> 
> I grepped around a little and couldn't find that we're using this "long-
> running branch" notion anywhere. I think it might make sense to
> define/explain that somewhere early, e.g., with something like "...
> merged repeatedly ... more development...".
> 
> So in particular, a "long-running" branch is not something like
> 
>   I branched off a long time ago, I've been hacking on this feature for
>   a long time and the branch has run quite long with lots of commits.
>   Now it's time to merge it and be done with it!

Correct.  By "long-running branch", I mean a branch into which code
routinely gets integrated from feature branches.  For example, the
branches master and develop in a Git Flow workflow, or per-version
release branches if you use that workflow.  I didn't mean an otherwise
divergent branch which has persisted for a long time.

The problem happens, essentially, if you have two branches and you merge
one of them into another repeatedly with squash merges, so I'll be sure
to make that clear.  That will probably help with intelligibility for
non-native speakers as well.

> Once that piece of background is in place, what you have here reads very
> well to me. It was only somewhere halfway through the second paragraph
> that I got what you meant by "long-running branch".

Thanks, this is helpful feedback.
diff mbox series

Patch

diff --git a/Documentation/gitfaq.txt b/Documentation/gitfaq.txt
index 9cd7a592ac..550f4e30d6 100644
--- a/Documentation/gitfaq.txt
+++ b/Documentation/gitfaq.txt
@@ -241,6 +241,39 @@  How do I know if I want to do a fetch or a pull?::
 	ignore the upstream changes.  A pull consists of a fetch followed
 	immediately by either a merge or rebase.  See linkgit:git-pull[1].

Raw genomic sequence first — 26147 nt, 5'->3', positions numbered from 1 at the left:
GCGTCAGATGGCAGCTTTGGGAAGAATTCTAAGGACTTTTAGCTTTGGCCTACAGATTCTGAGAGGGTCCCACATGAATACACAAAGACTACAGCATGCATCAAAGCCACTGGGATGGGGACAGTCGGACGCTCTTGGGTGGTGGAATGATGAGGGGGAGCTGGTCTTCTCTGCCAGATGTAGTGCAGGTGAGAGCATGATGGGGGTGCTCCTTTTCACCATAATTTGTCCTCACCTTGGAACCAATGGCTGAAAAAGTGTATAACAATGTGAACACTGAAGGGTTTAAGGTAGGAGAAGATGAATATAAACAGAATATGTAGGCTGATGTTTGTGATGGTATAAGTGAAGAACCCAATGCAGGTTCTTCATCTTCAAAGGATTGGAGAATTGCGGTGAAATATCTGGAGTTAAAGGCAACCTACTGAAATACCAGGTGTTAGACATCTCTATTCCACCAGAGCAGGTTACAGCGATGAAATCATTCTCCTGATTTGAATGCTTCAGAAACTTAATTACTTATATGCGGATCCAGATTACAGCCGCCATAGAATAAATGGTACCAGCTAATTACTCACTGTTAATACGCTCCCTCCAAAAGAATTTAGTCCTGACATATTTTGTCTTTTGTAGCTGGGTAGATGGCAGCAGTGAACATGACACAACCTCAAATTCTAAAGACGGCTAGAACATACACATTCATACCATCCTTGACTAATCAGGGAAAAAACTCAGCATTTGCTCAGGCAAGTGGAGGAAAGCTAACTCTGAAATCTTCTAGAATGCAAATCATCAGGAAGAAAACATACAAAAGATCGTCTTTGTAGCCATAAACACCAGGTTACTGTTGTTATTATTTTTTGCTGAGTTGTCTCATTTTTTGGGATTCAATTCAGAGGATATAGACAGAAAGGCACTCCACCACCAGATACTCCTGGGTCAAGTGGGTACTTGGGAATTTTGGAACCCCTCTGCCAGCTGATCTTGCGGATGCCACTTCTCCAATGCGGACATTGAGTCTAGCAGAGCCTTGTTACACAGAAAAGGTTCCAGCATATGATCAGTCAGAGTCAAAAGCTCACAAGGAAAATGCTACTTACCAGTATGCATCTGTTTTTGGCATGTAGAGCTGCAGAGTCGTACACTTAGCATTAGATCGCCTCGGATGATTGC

+Merging and Rebasing
+--------------------
+
+[[long-running-squash-merge]]
+What kinds of problems can occur when merging long-running branches with squash merges?::
+	In general, there are a variety of problems that can occur when using squash
+	merges with long-running branches.  These can include seeing extra commits in
+	`git log` output, with a GUI, or when using the `...` notation to express a
+	range, as well as the possibility of needing to re-resolve conflicts again and
+	again.
++
+When Git does a normal merge between two branches, it considers exactly three
+points: the two branches and a third commit, called the _merge base_, which is
+usually the common ancestor of the commits.  The result of the merge is the sum
+of the changes between the merge base and each head.  When you merge two
+long-running branches with a regular merge commit, this results in a new commit
+which will end up as a merge base when they're merged again, because there is
+now a new common ancestor.  Git doesn't have to consider changes that occurred
+before the merge base, so you don't have to re-resolve any conflicts you
+resolved before.
++
+When you perform a squash merge, a merge commit isn't created; instead, the
+changes from one side are applied as a regular commit to the other side.  This
+means that the merge base for these branches won't have changed, and so when Git
+goes to perform its next merge, it considers all of the changes that it
+considered the last time plus the new changes.  That means any conflicts may
+need to be re-resolved.  Similarly, anything using the `...` notation in `git
+diff`, `git log`, or a GUI will result in showing all of the changes since the
+original merge base.
++
+As a consequence, if you want to merge two long-running branches, it's best to
+always use a regular merge commit.
+
 Hooks